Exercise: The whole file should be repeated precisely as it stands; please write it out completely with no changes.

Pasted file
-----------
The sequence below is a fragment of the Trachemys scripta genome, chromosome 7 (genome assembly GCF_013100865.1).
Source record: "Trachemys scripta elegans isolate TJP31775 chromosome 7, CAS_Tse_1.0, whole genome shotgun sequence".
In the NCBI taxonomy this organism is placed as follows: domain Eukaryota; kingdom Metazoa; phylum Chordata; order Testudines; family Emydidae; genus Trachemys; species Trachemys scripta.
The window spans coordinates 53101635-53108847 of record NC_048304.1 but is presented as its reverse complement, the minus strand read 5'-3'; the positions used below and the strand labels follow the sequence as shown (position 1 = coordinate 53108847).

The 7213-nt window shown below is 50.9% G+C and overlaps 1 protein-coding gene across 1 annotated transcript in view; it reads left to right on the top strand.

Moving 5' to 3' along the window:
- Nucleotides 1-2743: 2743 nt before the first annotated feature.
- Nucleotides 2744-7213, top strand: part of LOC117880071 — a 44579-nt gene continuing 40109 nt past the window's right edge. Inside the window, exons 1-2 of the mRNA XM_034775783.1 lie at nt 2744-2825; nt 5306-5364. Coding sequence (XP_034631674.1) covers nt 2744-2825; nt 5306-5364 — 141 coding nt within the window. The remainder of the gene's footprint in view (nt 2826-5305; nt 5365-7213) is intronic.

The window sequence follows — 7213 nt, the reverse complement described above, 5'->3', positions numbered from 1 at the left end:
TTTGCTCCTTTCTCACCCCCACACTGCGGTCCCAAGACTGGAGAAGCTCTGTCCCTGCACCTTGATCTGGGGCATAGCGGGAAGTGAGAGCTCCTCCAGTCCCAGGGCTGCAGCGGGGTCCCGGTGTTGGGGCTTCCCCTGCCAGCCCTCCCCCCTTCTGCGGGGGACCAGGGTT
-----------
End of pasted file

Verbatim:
The sequence below is a fragment of the Trachemys scripta genome, chromosome 7 (genome assembly GCF_013100865.1).
Source record: "Trachemys scripta elegans isolate TJP31775 chromosome 7, CAS_Tse_1.0, whole genome shotgun sequence".
In the NCBI taxonomy this organism is placed as follows: domain Eukaryota; kingdom Metazoa; phylum Chordata; order Testudines; family Emydidae; genus Trachemys; species Trachemys scripta.
The window spans coordinates 53101635-53108847 of record NC_048304.1 but is presented as its reverse complement, the minus strand read 5'-3'; the positions used below and the strand labels follow the sequence as shown (position 1 = coordinate 53108847).

The 7213-nt window shown below is 50.9% G+C and overlaps 1 protein-coding gene across 1 annotated transcript in view; it reads left to right on the top strand.

Moving 5' to 3' along the window:
- Nucleotides 1-2743: 2743 nt before the first annotated feature.
- Nucleotides 2744-7213, top strand: part of LOC117880071 — a 44579-nt gene continuing 40109 nt past the window's right edge. Inside the window, exons 1-2 of the mRNA XM_034775783.1 lie at nt 2744-2825; nt 5306-5364. Coding sequence (XP_034631674.1) covers nt 2744-2825; nt 5306-5364 — 141 coding nt within the window. The remainder of the gene's footprint in view (nt 2826-5305; nt 5365-7213) is intronic.

The window sequence follows — 7213 nt, the reverse complement described above, 5'->3', positions numbered from 1 at the left end:
TTTGCTCCTTTCTCACCCCCACACTGCGGTCCCAAGACTGGAGAAGCTCTGTCCCTGCACCTTGATCTGGGGCATAGCGGGAAGTGAGAGCTCCTCCAGTCCCAGGGCTGCAGCGGGGTCCCGGTGTTGGGGCTTCCCCTGCCAGCCCTCCCCCCTTCTGCGGGGGACCAGGGTT